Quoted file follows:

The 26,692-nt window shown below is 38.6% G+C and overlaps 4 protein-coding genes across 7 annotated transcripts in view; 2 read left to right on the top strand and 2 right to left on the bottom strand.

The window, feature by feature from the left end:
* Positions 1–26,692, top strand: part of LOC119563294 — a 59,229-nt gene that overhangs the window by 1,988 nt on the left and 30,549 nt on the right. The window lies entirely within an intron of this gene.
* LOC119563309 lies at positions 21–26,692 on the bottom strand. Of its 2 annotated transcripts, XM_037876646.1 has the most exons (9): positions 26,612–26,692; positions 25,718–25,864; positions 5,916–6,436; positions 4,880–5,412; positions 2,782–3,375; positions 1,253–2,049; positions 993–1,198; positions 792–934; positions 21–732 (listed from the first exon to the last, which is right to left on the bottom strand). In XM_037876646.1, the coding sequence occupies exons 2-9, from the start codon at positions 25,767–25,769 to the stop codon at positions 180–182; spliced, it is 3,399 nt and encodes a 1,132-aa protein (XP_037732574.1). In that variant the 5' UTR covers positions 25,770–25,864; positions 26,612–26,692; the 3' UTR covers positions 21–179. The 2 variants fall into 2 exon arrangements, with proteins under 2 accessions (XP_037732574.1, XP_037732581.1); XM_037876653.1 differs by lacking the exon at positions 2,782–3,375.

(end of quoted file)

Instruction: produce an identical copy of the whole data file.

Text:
The 26,692-nt window shown below is 38.6% G+C and overlaps 4 protein-coding genes across 7 annotated transcripts in view; 2 read left to right on the top strand and 2 right to left on the bottom strand.

The window, feature by feature from the left end:
* Positions 1–26,692, top strand: part of LOC119563294 — a 59,229-nt gene that overhangs the window by 1,988 nt on the left and 30,549 nt on the right. The window lies entirely within an intron of this gene.
* LOC119563309 lies at positions 21–26,692 on the bottom strand. Of its 2 annotated transcripts, XM_037876646.1 has the most exons (9): positions 26,612–26,692; positions 25,718–25,864; positions 5,916–6,436; positions 4,880–5,412; positions 2,782–3,375; positions 1,253–2,049; positions 993–1,198; positions 792–934; positions 21–732 (listed from the first exon to the last, which is right to left on the bottom strand). In XM_037876646.1, the coding sequence occupies exons 2-9, from the start codon at positions 25,767–25,769 to the stop codon at positions 180–182; spliced, it is 3,399 nt and encodes a 1,132-aa protein (XP_037732574.1). In that variant the 5' UTR covers positions 25,770–25,864; positions 26,612–26,692; the 3' UTR covers positions 21–179. The 2 variants fall into 2 exon arrangements, with proteins under 2 accessions (XP_037732574.1, XP_037732581.1); XM_037876653.1 differs by lacking the exon at positions 2,782–3,375.